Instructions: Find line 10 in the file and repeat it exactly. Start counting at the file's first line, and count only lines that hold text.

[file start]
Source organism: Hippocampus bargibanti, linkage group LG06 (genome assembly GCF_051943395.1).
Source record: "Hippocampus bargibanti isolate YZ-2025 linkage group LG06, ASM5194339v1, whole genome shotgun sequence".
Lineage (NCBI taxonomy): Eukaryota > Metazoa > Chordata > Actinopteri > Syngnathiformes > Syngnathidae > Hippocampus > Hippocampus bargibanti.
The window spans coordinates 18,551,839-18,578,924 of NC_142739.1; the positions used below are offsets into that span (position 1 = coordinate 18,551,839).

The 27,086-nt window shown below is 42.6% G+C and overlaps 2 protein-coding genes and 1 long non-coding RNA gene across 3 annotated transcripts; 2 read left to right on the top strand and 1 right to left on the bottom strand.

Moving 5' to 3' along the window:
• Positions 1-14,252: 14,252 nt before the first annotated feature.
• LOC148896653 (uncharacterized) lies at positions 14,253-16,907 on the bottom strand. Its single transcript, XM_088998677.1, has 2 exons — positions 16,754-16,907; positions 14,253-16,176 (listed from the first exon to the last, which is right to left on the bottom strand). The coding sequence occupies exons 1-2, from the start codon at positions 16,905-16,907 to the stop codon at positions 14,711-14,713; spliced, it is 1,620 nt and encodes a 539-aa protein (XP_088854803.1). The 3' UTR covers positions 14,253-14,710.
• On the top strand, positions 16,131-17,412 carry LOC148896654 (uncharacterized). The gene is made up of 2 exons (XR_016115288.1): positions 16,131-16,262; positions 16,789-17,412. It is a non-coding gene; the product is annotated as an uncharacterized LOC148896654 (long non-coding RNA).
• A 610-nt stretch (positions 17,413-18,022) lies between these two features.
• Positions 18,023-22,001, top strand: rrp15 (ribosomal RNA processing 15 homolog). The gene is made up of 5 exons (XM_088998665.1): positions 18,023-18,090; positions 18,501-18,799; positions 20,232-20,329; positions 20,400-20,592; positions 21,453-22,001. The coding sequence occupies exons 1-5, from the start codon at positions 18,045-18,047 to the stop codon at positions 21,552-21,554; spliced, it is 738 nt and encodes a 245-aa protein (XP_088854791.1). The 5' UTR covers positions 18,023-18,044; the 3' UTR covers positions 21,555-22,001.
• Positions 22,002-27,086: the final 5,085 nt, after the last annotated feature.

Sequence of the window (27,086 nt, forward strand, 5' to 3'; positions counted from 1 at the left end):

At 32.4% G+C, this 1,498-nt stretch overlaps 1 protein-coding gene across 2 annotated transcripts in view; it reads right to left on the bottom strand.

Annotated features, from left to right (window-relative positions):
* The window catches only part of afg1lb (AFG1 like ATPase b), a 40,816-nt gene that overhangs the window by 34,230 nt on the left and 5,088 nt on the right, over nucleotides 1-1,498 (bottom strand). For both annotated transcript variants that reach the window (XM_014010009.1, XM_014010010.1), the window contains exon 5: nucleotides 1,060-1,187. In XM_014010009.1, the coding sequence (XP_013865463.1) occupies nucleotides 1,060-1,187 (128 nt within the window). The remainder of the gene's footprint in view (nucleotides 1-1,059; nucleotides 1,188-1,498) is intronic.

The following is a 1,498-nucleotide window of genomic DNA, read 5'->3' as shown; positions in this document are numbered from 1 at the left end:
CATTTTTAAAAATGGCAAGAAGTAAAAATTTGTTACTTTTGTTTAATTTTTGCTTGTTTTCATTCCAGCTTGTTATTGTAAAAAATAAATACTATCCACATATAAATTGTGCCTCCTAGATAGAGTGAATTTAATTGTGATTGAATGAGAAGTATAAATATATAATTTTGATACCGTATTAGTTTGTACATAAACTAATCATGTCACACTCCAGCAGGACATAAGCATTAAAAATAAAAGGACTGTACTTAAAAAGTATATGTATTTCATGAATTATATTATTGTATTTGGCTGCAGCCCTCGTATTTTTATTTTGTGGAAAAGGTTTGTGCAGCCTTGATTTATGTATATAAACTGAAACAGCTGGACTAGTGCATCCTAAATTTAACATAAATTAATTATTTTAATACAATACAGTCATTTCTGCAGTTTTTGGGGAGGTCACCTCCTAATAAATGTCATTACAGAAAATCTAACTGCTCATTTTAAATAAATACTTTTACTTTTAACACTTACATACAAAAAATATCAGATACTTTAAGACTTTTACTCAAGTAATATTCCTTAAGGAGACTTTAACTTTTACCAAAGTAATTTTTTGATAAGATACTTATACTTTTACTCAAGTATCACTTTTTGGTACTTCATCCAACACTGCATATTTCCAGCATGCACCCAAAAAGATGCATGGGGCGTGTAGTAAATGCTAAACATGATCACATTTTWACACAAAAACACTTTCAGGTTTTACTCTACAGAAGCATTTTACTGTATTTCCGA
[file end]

• A 610-nt stretch (positions 17,413-18,022) lies between these two features.